Ricardo and Isabel Nirenberg since 1998
Poems by Steve Klepetar
"I'd write of politicians,
refineries, and a border's barbed wire,
but I am unlearning America's languages
with a mop."
America's tongues are round in the mouth,
filled with nouns pulled from the earth
by brown hands and ragged hands and hands
that signal in the dark. America's languages
fill the air with noise. Night fell, and the
Senators slept. The President sat up in bed.
Cars snaked along the avenue.
You could smell exhaust, exhaustion, fear
painted on bricks, smeared along alleyways.
All night I have pushed a broom and a mop.
I have made this slippery floor clean.
If you should fall, I will be here to bandage
your leg, pull splinters from your arm,
clean the cut above your eye. I will speak
softly and ease your pain. We will walk
together down the hallway, and you can
lean on me. You will not fall. I will see you
get well. Tomorrow I leave for the border.
The barbed wire will cut my palms.
I will speak across the fence to people
holding hands, holding children, holding
their collective breaths as the desert sun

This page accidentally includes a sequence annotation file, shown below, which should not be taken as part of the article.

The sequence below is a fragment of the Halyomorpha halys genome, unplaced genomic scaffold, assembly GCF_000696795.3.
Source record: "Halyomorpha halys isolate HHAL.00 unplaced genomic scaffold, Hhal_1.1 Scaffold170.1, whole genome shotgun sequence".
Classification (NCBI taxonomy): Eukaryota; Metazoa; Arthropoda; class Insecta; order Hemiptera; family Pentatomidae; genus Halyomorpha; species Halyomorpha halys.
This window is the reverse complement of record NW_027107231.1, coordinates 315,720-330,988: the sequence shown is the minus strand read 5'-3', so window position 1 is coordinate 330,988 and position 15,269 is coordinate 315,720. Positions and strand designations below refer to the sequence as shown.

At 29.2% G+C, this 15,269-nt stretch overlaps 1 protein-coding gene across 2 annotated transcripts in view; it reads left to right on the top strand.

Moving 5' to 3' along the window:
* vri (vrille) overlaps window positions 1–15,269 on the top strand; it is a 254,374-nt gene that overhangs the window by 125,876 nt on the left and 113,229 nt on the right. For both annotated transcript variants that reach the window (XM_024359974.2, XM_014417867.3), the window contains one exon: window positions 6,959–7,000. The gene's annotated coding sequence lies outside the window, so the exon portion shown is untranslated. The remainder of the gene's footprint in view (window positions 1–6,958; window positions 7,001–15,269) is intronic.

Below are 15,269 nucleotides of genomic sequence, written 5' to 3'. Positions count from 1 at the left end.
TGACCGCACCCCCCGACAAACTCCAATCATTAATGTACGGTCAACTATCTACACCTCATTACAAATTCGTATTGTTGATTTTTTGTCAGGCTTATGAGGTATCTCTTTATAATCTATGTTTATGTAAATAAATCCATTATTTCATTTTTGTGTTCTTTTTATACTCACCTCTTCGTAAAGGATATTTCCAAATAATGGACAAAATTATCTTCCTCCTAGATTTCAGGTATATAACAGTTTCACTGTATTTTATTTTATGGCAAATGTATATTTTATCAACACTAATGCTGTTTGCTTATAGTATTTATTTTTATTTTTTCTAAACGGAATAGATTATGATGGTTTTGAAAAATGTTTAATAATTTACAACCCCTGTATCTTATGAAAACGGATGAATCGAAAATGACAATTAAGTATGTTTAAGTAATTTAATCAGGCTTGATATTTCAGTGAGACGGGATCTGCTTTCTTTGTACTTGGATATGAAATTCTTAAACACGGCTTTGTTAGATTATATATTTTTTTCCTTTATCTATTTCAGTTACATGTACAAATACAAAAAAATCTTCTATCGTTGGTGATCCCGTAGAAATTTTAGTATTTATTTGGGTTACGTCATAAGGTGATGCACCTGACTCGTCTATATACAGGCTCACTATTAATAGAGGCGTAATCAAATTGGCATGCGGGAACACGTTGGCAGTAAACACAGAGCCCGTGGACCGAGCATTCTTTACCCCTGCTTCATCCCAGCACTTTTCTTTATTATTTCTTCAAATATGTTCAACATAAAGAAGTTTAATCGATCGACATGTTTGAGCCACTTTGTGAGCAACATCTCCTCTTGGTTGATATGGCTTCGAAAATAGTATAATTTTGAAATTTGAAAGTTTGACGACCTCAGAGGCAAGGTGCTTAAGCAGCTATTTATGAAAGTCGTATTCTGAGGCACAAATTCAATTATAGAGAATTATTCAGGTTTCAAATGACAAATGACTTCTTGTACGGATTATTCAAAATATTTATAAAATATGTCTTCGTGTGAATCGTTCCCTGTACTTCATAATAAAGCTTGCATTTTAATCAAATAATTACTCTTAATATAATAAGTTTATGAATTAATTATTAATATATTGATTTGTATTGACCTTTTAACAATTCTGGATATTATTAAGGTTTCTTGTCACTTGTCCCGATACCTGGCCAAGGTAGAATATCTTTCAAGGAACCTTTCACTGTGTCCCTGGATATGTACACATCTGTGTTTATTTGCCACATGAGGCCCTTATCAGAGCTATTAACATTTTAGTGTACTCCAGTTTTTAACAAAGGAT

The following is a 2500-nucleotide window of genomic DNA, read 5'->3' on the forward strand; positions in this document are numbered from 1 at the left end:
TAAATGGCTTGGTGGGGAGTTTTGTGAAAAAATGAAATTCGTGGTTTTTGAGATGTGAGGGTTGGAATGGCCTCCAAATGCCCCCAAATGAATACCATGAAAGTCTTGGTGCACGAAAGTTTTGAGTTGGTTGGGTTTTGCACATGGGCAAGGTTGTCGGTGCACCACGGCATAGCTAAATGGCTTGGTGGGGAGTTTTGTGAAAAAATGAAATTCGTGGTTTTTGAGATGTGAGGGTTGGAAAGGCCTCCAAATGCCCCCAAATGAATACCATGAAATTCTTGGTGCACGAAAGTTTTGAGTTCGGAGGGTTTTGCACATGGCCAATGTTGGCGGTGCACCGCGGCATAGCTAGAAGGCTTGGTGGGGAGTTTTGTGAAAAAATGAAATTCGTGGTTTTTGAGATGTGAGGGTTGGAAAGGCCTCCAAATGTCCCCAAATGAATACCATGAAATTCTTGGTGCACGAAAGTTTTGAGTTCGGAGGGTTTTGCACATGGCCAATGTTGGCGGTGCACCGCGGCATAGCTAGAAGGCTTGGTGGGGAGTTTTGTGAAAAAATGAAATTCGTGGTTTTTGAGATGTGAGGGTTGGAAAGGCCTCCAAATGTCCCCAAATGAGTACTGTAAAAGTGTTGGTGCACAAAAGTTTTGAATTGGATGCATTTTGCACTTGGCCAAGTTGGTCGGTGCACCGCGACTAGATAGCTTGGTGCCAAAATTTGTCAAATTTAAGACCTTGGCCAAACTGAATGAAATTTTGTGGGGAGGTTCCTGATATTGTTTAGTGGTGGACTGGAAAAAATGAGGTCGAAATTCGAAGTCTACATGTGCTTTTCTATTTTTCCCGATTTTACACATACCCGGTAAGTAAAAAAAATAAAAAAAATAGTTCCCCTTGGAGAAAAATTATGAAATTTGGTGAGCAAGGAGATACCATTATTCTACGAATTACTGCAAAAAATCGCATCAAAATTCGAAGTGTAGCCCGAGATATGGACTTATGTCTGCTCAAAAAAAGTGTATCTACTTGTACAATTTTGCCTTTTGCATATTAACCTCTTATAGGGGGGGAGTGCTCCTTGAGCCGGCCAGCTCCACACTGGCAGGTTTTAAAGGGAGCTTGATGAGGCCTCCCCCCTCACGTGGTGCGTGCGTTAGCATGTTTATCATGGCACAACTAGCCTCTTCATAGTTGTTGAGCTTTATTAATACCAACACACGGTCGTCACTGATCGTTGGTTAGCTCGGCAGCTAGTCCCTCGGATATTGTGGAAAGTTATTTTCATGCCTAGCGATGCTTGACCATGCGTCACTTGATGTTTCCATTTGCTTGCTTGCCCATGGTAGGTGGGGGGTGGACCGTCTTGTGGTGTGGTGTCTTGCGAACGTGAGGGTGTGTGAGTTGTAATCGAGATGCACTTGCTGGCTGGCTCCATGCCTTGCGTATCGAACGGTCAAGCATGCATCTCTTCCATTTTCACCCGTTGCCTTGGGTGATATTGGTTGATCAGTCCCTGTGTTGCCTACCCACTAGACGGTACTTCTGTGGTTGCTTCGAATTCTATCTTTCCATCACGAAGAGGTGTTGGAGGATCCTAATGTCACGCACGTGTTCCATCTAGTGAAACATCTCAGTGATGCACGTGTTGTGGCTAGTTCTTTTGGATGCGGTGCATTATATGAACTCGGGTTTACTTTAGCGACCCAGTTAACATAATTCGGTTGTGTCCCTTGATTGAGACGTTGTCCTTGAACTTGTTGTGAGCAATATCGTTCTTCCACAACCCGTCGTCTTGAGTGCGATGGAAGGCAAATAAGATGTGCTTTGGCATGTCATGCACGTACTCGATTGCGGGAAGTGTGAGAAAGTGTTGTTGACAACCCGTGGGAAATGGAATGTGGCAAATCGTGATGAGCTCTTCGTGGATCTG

floods the sky. I speak in an American Voice,
hoping they hear the surf in my long vowels,
the rumble of trucks as I comfort them
in all my American tongues –
Wise Guy, Rural Poor, American Gothic,
Holding the Phone, American Doll,
American Whispering to the Falling Stars.
A Time for Fires
Broken chair, fragments leaning at the curb,
and now almost dark at 3 p.m.
Air cold as frost, world sunk in a cloud.
No dogs, no cars sweeping up the street,
silence in the solstice time. Sleeping Beauty
dozes in her castle ringed with thorns.
Everyone around her has gone blind with drink.
Axes lie around and wood chips everywhere.
Tonight the witches return, wrapped in ancient furs,
faces blurred by sleep and snow.
They return from the west, long fingers trailing webs.
They are spiders, spinning silk.
They have forgotten to look for the moon,
which bathes unseen in a nearby pond.
It is time for fires, a circle of flame.
Hills and houses burn, and smoke hangs on the city's breath.
The witches have forgotten time, lost the thread of their long lives.
Tonight the city reels in darkness.
Sparks leap through streets, catching again and again on bone dry grass
Steve Klepetar lives in the Berkshires in Massachusetts. His work has appeared worldwide, in such journals as Chiron, Deep Water, Muddy River Poetry Review, The Muse: India, Night Garden, Poppy Road Review, Snakeskin, Voices Israel, Ygdrasil, and many others. Several of his poems have been nominated for Best of the Net and the Pushcart Prize. Klepetar is the author of fourteen poetry collections and chapbooks, the most recent of which include How Fascism Comes to America (Locofo Chaps), Why Glass Shatters (One Sentence Chaps), and o filho da bebedora de café (The Coffee Drinker's Son), translated into Portuguese by Francisco Jose de Carvalho.